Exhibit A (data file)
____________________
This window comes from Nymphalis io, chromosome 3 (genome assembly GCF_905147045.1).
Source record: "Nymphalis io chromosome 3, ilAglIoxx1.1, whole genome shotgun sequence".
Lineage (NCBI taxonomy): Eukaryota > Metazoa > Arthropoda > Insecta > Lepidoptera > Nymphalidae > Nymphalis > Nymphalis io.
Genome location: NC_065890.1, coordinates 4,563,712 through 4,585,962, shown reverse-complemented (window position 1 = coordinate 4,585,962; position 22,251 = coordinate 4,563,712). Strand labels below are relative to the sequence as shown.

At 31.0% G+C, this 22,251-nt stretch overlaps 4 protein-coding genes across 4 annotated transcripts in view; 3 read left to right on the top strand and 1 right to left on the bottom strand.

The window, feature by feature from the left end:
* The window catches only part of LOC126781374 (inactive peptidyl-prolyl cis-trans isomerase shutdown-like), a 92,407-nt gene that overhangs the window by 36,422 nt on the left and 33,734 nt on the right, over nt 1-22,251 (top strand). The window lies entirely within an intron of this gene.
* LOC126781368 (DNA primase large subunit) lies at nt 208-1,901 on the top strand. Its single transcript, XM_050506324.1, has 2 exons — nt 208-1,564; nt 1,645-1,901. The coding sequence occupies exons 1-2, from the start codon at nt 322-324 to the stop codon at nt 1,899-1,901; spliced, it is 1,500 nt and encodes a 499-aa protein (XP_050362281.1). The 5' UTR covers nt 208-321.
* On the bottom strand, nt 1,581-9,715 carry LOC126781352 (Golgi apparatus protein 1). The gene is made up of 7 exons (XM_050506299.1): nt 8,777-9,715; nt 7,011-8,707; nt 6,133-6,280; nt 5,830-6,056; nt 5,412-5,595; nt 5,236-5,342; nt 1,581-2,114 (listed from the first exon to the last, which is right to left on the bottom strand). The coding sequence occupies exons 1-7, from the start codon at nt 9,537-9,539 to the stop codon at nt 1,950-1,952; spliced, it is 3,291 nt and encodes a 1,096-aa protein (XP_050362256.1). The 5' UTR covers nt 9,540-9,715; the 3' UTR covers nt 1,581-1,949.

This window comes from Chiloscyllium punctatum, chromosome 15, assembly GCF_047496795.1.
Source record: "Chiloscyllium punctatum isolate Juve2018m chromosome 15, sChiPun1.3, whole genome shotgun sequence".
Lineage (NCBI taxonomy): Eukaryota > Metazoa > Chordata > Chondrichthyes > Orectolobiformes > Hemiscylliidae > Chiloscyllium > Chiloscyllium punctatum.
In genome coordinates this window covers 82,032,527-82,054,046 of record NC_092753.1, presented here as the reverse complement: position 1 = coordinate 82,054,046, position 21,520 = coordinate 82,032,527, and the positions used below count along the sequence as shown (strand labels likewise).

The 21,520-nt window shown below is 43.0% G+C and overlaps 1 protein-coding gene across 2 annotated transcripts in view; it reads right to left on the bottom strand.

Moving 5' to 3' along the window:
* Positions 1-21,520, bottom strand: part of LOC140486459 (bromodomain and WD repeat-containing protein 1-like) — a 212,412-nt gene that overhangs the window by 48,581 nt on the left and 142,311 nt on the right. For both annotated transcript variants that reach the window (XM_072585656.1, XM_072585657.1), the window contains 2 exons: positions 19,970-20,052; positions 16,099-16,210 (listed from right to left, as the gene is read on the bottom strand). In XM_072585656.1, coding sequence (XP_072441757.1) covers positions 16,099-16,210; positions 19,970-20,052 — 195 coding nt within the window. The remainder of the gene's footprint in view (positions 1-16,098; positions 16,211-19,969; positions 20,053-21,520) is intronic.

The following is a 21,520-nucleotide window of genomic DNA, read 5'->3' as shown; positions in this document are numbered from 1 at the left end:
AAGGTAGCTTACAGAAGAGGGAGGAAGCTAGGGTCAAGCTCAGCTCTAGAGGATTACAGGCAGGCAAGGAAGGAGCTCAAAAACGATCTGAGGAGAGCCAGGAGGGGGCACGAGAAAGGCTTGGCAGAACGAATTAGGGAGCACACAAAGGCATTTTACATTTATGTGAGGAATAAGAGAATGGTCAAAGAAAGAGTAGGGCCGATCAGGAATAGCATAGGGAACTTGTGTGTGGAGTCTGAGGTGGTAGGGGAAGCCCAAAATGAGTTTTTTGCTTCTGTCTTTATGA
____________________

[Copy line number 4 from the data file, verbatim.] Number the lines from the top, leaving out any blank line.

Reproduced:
Genome location: NC_065890.1, coordinates 4,563,712 through 4,585,962, shown reverse-complemented (window position 1 = coordinate 4,585,962; position 22,251 = coordinate 4,563,712). Strand labels below are relative to the sequence as shown.